Here’s Why OPEC+  Didn’t Respond To U.S. Calls For More Oil



OPEC+ sticks to plan to ease oil output cuts from May 1 | Reuters 

An ambition to provide the global oil market with clear guidance on future production plans and discipline in sticking to already agreed policies is the reason OPEC+ did not respond to U.S. calls to boost oil production, Russia’s Deputy PM and top OPEC+ negotiator Alexander Novak said.

In an interview with news outlet RBC, Novak explained that it was more important for the extended cartel to indicate how much oil it will be producing in the medium term as demand increases rather than boosting output in the near term in response to a large consumer’s call.

“We cannot secure fluctuating production,” Novak said. “Oil production companies must plan their investments ahead of time in order to secure production growth,” he added, noting that during the winter, there is usually a decline in the demand for oil.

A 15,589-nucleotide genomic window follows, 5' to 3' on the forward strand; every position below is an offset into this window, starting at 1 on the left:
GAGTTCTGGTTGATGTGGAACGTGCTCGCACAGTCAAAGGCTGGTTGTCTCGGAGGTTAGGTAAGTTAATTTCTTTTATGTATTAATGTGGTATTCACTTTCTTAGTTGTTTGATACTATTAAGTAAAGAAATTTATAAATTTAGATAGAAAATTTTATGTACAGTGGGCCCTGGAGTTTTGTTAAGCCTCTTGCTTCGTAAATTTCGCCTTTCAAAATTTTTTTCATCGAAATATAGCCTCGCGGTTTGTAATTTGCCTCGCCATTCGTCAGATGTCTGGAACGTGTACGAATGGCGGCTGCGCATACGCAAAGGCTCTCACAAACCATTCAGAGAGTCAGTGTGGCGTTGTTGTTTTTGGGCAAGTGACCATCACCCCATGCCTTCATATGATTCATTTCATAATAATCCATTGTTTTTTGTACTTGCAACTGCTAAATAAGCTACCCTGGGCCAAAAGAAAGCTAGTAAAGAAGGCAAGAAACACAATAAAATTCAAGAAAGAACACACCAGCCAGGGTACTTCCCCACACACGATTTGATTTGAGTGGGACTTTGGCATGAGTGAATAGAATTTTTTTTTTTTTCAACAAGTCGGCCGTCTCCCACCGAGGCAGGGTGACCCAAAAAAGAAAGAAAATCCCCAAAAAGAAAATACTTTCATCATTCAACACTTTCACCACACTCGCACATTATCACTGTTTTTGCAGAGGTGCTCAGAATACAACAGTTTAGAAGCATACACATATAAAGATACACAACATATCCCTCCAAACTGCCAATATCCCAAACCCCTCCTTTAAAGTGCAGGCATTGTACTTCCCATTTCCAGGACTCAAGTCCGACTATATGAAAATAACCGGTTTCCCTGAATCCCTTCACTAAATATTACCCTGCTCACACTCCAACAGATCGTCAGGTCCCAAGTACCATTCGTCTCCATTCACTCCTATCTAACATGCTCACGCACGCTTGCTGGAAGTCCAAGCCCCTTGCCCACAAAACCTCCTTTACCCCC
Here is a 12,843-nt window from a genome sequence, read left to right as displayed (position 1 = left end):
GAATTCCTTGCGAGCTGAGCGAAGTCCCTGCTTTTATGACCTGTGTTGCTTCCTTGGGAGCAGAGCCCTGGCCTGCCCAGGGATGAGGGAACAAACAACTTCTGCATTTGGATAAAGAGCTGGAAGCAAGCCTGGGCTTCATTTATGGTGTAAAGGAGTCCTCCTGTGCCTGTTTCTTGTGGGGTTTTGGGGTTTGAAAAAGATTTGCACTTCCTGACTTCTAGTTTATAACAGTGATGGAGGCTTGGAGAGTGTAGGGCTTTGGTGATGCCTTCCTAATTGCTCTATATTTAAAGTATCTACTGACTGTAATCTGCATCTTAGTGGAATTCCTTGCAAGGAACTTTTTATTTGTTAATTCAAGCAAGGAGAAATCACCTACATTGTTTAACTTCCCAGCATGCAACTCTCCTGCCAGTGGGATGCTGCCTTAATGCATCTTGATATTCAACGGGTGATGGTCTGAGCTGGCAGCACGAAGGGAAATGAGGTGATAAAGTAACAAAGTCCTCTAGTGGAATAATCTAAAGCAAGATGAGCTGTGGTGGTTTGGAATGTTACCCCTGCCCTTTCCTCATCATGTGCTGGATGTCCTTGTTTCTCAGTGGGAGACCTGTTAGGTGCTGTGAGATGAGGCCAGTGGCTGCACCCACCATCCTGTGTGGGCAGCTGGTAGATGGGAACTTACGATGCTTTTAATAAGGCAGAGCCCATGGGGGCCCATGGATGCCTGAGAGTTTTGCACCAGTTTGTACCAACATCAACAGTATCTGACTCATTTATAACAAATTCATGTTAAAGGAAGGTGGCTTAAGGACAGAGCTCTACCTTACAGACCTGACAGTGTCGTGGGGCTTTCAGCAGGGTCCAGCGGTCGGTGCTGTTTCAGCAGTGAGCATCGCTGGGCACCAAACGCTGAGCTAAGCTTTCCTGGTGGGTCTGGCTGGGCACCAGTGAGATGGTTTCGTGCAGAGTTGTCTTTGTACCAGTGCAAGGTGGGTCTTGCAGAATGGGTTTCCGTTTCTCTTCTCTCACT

‘For some reason,” the official said, “The U.S. is not asking its own shale oil companies to boost production, which has fallen considerably over the last two years. On the contrary, they are deliberately reducing their production. I believe there is a certain contradiction in these actions.”

U.S. President Joe Biden called on OPEC+ repeatedly to boost production by more than 400,000 bpd because prices at the pump were becoming too high for American drivers. When the calls failed to produce a response, Biden blamed OPEC+ for hurting poor working American families. This failed to work, too, which is when the Biden administration announced a release of up to 50 million barrels from the strategic petroleum reserve.

The news has served to moderate prices, especially as it coincided with the news of the emergence of the omicron variant, which prompted worry about new movement restrictions that would, as usual, hurt oil demand.

Novak, like many observers, downplayed the effect of the SPR release along with the planned releases of other countries.

“Plans are for a total release of 50-60 million barrels,” he told RBC. “Of this, the U.S. will release about 30 million barrels in January and February. But the world consumes 36 billion barrels annually,” he explained, noting that in this context, the release of 50 or 60 million barrels will have only a temporary effect.

By Irina Slav for

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